"It's not a parade because no one is in step, but (it's) more like a stroll," said retired Army Col. Phil Petter, as he welcomed the 2014 Flag March participants as they arrived at the Pennsylvania College of Technology and gathered around the large flag at its entrance.
The march began at Trinity Place, near the Peter Herdic Transportation Museum, and walked from their to the flag on the campus just off Maynard Street.
Led by a Marine Corps color guard, the march featured Scout troops, families, children in strollers, politicians and even a few family dogs.
A young boy and his father wave a flag as the city’s annual Flag March passes by Saturday evening.
The 2014 Flag March passes by Trinity Episcopal Church on Third Street. The march began by the Peter Herdic Transportation Museum and proceeded to the flag on the Pennsylvania College of Technology campus, where it concluded with a brief ceremony during which the Star Spangled Banner was played and the Pledge of Allegiance recited.
Once the throng finished filing into the parking lot, the Repasz Band began the national anthem, and Petter gave a brief history of the flag.
"The colors of the flag are red, white and blue. This is because the United States basically came from Great Britain, so we just adopted these colors from them," he said.
Petter also said the first flag was flown in 1777 at the Battle of Brandywine.
Former Williamsport mayor Steve Lucasi was one of the featured speakers. For Lucasi, a World War II veteran, the large turnout for the event had particular significance.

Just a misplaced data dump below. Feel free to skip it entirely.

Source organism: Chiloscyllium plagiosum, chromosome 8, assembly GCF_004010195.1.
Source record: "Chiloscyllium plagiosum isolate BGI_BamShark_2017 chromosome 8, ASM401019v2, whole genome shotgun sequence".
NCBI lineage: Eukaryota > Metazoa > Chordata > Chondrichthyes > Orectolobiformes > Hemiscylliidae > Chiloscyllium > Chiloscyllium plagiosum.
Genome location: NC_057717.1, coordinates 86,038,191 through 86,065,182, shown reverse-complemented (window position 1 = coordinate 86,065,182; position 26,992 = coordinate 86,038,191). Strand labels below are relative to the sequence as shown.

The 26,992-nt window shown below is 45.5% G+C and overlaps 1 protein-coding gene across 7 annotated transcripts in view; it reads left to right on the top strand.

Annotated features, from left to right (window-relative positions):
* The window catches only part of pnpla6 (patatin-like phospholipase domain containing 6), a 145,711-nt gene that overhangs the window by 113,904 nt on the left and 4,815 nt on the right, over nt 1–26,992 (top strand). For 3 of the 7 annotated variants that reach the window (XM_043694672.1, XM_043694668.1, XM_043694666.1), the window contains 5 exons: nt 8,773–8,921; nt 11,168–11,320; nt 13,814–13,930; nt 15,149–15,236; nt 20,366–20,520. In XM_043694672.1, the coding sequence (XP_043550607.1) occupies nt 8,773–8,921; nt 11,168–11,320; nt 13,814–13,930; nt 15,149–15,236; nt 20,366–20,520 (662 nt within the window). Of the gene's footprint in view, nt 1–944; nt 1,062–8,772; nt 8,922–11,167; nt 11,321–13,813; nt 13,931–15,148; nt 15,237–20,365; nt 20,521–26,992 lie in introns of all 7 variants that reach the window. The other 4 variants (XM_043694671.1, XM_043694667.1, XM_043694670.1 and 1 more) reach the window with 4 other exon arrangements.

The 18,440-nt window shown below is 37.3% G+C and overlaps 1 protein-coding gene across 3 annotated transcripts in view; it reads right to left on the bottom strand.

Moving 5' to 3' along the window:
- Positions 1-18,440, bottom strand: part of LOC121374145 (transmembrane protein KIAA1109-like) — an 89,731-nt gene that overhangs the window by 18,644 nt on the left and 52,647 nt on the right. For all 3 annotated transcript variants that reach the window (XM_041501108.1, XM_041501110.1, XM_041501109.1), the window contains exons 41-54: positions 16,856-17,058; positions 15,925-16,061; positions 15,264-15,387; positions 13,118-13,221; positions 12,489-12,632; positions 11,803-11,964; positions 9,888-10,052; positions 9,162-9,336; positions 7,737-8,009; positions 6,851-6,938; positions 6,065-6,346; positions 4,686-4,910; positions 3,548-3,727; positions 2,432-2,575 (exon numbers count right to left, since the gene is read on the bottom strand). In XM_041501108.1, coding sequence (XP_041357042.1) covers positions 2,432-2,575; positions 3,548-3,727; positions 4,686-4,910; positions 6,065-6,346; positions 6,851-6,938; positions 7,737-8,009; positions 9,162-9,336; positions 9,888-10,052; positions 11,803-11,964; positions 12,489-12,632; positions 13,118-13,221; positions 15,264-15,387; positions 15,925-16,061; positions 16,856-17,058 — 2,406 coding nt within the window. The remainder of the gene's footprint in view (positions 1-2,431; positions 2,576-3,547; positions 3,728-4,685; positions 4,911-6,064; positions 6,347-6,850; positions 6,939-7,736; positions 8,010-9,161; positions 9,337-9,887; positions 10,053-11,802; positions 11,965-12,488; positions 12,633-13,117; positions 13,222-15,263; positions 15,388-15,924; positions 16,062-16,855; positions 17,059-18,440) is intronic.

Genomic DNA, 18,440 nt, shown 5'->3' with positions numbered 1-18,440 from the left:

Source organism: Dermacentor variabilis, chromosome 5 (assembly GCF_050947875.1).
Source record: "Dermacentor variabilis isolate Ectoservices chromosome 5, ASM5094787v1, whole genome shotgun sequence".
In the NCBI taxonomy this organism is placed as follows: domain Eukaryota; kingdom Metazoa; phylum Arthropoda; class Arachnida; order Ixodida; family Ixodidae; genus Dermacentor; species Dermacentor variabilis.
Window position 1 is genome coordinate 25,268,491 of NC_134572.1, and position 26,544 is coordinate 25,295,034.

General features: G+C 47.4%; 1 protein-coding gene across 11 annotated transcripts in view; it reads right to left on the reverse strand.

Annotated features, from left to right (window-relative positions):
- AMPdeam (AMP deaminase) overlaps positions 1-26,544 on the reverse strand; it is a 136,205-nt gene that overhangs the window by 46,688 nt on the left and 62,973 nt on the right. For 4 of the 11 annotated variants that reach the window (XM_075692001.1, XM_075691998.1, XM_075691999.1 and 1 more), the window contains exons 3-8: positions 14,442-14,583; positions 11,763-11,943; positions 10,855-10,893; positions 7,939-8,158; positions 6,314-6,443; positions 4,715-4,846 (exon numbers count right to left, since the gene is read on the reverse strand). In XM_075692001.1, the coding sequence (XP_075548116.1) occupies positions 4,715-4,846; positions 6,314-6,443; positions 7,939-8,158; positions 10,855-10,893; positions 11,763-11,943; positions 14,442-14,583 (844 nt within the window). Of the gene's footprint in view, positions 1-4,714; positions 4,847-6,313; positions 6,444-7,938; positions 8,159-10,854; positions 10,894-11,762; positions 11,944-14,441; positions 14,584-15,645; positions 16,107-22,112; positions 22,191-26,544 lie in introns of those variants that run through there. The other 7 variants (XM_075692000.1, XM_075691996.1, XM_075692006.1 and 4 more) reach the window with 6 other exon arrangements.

"This truly is a beautiful situation we share tonight. Everybody around the world knows about Williamsport because of the Little League World Series," he said. "But there's also another reason. You, the wonderful people. The people are the reason everyone knows about Williamsport."
Lucasi was a recipient of a "Tony" award from Tony DiSalvo, who thought of the idea of the march back when Lucasi was mayor. With Lucasi's approval, DiSalvo conducted the first march and it still is going strong 31 years later.
"He said this was something we have to do," DiSalvo said.
DiSalvo also presented awards to the largest Scout troop, which this year was Troop 38, with 35 members marching. The largest family marching was the Fortin family, of Williamsport, with 13 people.
Junior Girl Scout Troop 60621 was recognized as the largest marching youth group with 12 members and the Counsil family received a special "Tony" award for the best decorated stroller or wagon.
"I've never seen so many young people, and this is the highest number of Boy Scouts ever," DiSalvo said.
Another special "Tony" award went to Rose Campana, who has attended every Flag March except for one when she fell ill.
Her son, Mayor Gabriel J. Campana shared with the crowd his mother's recovery from a heart attack, during which she was dead for 19 minutes but did not suffer any brain damage.
"Miracles do happen," Campana said.
At 7 p.m., all in attendance turned toward Pennsylvania College of Technology flag and recited the Pledge of Allegiance, in observation of the national event.
Ice cream sandwiches donated by Schneider's Dairy were distributed by Boy Scouts to the crowd. Wegmans also donated 1,000 flags and 1,000 bottles of water for the event.
The Repasz Band recognized major branches of the military by playing each branch's official song. Past and present members of the service were encouraged to stand during the playing of their branch's song.
The band also played a number of patriotic selections such as "Yankee Doodle Dandy" and "God Bless America" throughout the event.
DiSalvo was pleased with the turnout, which he estimated at 700.
"The number of people this year was gratifying because of the number of young people in attendance," he said.